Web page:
Robert Armin played many roles in many theatres, but the truly unique roles are the motleys, or the licensed fools; these include Touchstone, Feste, Lavatch, Thersites, Passarello, and Lear’s Fool. For the sake of brevity, the three representative roles will be discussed; Touchstone, Feste, and Lear’s Fool. These three fools are the court jesters; Hotson tells us that they “surpass anything in that kind before or since” (2). Touchstone is, oddly enough, the fool of these three about which there is the most critical debate. Harold Bloom describes him as “rancidly vicious,” and writes that “this more intense rancidity works as a touchstone should, to prove the true gold of Rosalind’s spirit” (218). John Palmer disagrees and writes that “he must be either a true cynic or one that affects his cynicism to mask a fundamentally genial spirit” (36). Obviously, as Palemer continues, a true cynic doesn’t belong in Arden, so the clown “must be a thoroughly good fellow at heart” (36). Touchstone affects the front of a malcontented cynic, thus serving as proof of Rosalind’s quick wit. When she confronts both Jaques and Touchstone, she exposes their silliness and prevents the fools from making Arden out to be worse than it really is (Bloom, 212). Touchstone’s character is different from usual clowns in that he is not merely around for entertainment purposes. Jaques is the clown in that sense. Touchstone’s foolery puts things into perspective; he sheds “the light of reality and common sense upon [the play’s] fanciful figures and diversions” (Palmer, 36). Feste is “the genius of Twelfth Night…the most charming of all Shakespeare’s fools, and the only sane character in a wild play” (Bloom, 244). In Feste’s character, we have the true philosopher-fool. “His wit is courtly,” Hotson tells us, “his admirable fooling scholarly, his singing exquisite” (90). The character is certainly written for Armin, as he is a gentleman, a scholar, a singer, and a wit. The true clowns here are the cast, and Feste is merely the wit; he was the court jester of Olivia’s father, inherited by Olivia, and welcomed by everyone but Malvolio. His purpose in the play was not merely entertainment any more than Touchstone’s purpose in As You Like It. Feste’s purpose is to reveal the foolishness of those around him, and to caution us “to seek no moral coherence in Twelfth Night” (Bloom, 245).

Lear’s fool differs from both Touchstone and Feste as well as from other clowns of his era. Touchstone and Feste are philosopher-fools; Lear’s fool is the natural fool of whom Armin studied and wrote. Armin here had the opportunity to display his studies. Lear’s fool urges “sharp truths in a vain effort to make his beloved master ‘see better’” (Hotson, 96). Hotson also tells us that the Lear fool’s lines have a “gnomic wisdom… like that of a Greek chorus” (96). The fool speaks the prophecy lines, which he tells—largely ignored—to Lear before disappearing from the play altogether; he is mentioned again in the king’s last speech, “And my poor fool is hang’d!” This is where “the identities of Cordelia and the Fool blend in Albion’s confusion” (Bloom 498). Lear’s fool is hardly around for entertainment purposes; rather, he is present to forward the plot, remain loyal to the king, and perhaps to stall his madness.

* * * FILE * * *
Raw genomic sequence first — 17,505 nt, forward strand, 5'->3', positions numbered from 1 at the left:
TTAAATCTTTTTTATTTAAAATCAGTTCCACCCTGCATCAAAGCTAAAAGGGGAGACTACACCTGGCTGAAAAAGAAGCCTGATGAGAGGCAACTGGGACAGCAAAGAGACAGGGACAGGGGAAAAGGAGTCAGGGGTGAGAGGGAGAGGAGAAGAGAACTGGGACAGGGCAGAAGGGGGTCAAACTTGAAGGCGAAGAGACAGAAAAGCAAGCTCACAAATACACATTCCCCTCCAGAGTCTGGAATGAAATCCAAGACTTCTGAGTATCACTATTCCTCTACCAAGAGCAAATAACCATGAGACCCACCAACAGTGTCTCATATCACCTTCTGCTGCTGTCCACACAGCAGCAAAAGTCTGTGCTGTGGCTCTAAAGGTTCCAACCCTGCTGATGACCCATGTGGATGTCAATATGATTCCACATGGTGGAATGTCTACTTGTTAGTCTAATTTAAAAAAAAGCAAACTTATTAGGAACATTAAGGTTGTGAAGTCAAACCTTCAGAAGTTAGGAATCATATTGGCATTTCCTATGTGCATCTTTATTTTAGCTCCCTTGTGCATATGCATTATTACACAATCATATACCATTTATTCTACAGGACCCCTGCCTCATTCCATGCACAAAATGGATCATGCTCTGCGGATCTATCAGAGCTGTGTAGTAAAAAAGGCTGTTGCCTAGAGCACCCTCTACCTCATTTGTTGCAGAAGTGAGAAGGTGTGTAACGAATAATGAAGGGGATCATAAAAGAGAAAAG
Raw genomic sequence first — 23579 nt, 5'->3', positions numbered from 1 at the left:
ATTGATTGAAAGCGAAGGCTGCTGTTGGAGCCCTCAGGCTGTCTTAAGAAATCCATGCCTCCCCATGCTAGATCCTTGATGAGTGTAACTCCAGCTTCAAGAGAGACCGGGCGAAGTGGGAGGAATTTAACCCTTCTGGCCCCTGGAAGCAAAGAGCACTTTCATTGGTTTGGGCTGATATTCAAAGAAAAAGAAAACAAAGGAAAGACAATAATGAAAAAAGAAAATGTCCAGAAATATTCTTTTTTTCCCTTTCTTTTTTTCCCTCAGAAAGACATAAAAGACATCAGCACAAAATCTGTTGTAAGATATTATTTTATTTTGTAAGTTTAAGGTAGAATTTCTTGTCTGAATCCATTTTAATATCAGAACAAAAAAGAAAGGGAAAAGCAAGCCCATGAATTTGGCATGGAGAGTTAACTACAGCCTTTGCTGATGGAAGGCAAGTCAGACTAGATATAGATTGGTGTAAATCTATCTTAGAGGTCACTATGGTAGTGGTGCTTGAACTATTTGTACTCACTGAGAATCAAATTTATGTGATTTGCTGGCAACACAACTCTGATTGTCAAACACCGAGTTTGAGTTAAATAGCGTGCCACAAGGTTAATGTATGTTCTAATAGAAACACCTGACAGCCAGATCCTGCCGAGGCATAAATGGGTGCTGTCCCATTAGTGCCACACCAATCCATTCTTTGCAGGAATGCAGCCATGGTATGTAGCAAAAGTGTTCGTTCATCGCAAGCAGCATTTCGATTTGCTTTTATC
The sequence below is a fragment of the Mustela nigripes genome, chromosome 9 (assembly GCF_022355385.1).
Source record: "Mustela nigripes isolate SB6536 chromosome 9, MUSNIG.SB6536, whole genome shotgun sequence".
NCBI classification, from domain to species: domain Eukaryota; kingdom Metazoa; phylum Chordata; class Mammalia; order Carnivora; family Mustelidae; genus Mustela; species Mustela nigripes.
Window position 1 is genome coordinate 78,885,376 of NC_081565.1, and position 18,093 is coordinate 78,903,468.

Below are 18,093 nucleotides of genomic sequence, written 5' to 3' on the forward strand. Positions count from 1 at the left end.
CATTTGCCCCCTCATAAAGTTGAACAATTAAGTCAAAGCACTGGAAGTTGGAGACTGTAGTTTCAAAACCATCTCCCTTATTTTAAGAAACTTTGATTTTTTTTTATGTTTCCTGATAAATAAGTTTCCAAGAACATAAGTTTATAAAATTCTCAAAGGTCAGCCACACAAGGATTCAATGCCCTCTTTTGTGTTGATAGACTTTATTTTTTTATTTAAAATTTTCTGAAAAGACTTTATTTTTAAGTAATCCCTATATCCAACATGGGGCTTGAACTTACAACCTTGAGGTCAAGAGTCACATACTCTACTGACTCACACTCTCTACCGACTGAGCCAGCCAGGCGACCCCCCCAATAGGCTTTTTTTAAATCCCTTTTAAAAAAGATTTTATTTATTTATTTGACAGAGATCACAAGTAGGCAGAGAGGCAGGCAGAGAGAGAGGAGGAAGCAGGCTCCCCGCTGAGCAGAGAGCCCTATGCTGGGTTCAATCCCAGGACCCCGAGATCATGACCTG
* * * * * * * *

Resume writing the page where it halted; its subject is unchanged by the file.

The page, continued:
“If any player breathed,” Hotson tells us, “who could explore with Shakespeare the shadows and fitful flashes of the borderland of insanity, that player was Armin” (100-101). Robert Armin explored every aspect of the clown, from the natural idiot to the philosopher-fool; from serving man to retained jester. In study, writing, and performance, Armin moved the fool from rustic zany to trained motley. His characters—those he wrote and those he acted—absurdly point out the absurdity of what is otherwise called normal. Instead of appealing to the identity of the English commoner by imitating them, he created a new fool, a high-comic jester for whom wisdom is wit and wit is wisdom; for “to play the fool wisely… craves a kind of wit” (TN).

Works Cited

Bloom, Harold. Shakespeare: The Invention of the Human. New York: Riverhead Books, 1998.

Hotson, Leslie. Shakespeare’s Motley. New York: Oxford University Press, 1952.

Palmer, John. Comic Characters of Shakespeare. London: Macmillan and Co., Limited, 1953.

Suttcliffe, Chris. "Robert Armin: Apprentice Goldsmith." Notes & Queries December 1994: 503-504.

Suttcliffe, Chris. "The Canon of Robert Armin's Work: An Addition." Notes & Queries June 1996: 171-175.

Wiles, David. Shakespeare's Clown. Cambridge: Cambridge University Press, 1987.